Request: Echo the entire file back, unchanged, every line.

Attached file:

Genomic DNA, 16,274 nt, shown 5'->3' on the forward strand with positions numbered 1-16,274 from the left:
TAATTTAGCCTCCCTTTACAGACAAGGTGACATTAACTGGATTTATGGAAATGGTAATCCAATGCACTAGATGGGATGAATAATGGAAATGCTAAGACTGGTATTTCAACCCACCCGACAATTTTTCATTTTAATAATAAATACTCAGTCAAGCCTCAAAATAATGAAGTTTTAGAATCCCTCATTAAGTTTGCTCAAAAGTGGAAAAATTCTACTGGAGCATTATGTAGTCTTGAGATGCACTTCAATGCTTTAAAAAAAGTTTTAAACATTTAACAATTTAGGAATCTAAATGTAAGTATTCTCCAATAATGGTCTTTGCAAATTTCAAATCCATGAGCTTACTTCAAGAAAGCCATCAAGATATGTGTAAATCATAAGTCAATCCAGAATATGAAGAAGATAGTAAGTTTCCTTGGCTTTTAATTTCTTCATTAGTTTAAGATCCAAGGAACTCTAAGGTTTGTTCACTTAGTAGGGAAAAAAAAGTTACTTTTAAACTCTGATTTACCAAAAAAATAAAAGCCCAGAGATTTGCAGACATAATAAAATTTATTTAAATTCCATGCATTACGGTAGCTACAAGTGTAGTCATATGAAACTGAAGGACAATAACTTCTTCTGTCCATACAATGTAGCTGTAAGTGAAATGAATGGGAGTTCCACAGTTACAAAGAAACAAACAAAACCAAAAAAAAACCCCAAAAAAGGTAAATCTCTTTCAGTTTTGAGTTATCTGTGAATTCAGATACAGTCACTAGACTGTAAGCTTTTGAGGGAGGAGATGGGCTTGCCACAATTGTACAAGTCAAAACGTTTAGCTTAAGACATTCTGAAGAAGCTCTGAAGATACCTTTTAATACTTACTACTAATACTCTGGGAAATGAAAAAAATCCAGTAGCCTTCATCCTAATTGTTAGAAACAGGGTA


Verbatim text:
Genomic DNA, 16,274 nt, shown 5'->3' on the forward strand with positions numbered 1-16,274 from the left:
TAATTTAGCCTCCCTTTACAGACAAGGTGACATTAACTGGATTTATGGAAATGGTAATCCAATGCACTAGATGGGATGAATAATGGAAATGCTAAGACTGGTATTTCAACCCACCCGACAATTTTTCATTTTAATAATAAATACTCAGTCAAGCCTCAAAATAATGAAGTTTTAGAATCCCTCATTAAGTTTGCTCAAAAGTGGAAAAATTCTACTGGAGCATTATGTAGTCTTGAGATGCACTTCAATGCTTTAAAAAAAGTTTTAAACATTTAACAATTTAGGAATCTAAATGTAAGTATTCTCCAATAATGGTCTTTGCAAATTTCAAATCCATGAGCTTACTTCAAGAAAGCCATCAAGATATGTGTAAATCATAAGTCAATCCAGAATATGAAGAAGATAGTAAGTTTCCTTGGCTTTTAATTTCTTCATTAGTTTAAGATCCAAGGAACTCTAAGGTTTGTTCACTTAGTAGGGAAAAAAAAGTTACTTTTAAACTCTGATTTACCAAAAAAATAAAAGCCCAGAGATTTGCAGACATAATAAAATTTATTTAAATTCCATGCATTACGGTAGCTACAAGTGTAGTCATATGAAACTGAAGGACAATAACTTCTTCTGTCCATACAATGTAGCTGTAAGTGAAATGAATGGGAGTTCCACAGTTACAAAGAAACAAACAAAACCAAAAAAAAACCCCAAAAAAGGTAAATCTCTTTCAGTTTTGAGTTATCTGTGAATTCAGATACAGTCACTAGACTGTAAGCTTTTGAGGGAGGAGATGGGCTTGCCACAATTGTACAAGTCAAAACGTTTAGCTTAAGACATTCTGAAGAAGCTCTGAAGATACCTTTTAATACTTACTACTAATACTCTGGGAAATGAAAAAAATCCAGTAGCCTTCATCCTAATTGTTAGAAACAGGGTA